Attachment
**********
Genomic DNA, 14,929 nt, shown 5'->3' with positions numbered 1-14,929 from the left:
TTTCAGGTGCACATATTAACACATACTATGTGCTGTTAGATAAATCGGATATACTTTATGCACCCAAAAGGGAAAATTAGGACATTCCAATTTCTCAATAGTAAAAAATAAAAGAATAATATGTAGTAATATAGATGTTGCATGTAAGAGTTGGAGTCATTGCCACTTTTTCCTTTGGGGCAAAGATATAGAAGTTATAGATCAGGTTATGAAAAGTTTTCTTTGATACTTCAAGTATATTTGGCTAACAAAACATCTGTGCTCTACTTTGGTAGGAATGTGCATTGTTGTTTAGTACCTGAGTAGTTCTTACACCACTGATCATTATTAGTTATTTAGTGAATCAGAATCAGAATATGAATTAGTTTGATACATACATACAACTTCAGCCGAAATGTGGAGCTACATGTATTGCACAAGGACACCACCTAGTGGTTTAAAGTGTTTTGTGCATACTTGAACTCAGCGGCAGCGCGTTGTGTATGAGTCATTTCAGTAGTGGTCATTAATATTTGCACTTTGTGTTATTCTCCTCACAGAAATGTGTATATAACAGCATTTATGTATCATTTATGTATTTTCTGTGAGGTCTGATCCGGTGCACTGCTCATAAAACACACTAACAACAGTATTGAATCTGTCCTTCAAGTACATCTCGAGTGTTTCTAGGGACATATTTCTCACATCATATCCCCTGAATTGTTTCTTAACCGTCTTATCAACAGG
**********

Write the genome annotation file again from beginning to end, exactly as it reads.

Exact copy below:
Genomic DNA, 14,929 nt, shown 5'->3' with positions numbered 1-14,929 from the left:
TTTCAGGTGCACATATTAACACATACTATGTGCTGTTAGATAAATCGGATATACTTTATGCACCCAAAAGGGAAAATTAGGACATTCCAATTTCTCAATAGTAAAAAATAAAAGAATAATATGTAGTAATATAGATGTTGCATGTAAGAGTTGGAGTCATTGCCACTTTTTCCTTTGGGGCAAAGATATAGAAGTTATAGATCAGGTTATGAAAAGTTTTCTTTGATACTTCAAGTATATTTGGCTAACAAAACATCTGTGCTCTACTTTGGTAGGAATGTGCATTGTTGTTTAGTACCTGAGTAGTTCTTACACCACTGATCATTATTAGTTATTTAGTGAATCAGAATCAGAATATGAATTAGTTTGATACATACATACAACTTCAGCCGAAATGTGGAGCTACATGTATTGCACAAGGACACCACCTAGTGGTTTAAAGTGTTTTGTGCATACTTGAACTCAGCGGCAGCGCGTTGTGTATGAGTCATTTCAGTAGTGGTCATTAATATTTGCACTTTGTGTTATTCTCCTCACAGAAATGTGTATATAACAGCATTTATGTATCATTTATGTATTTTCTGTGAGGTCTGATCCGGTGCACTGCTCATAAAACACACTAACAACAGTATTGAATCTGTCCTTCAAGTACATCTCGAGTGTTTCTAGGGACATATTTCTCACATCATATCCCCTGAATTGTTTCTTAACCGTCTTATCAACAGG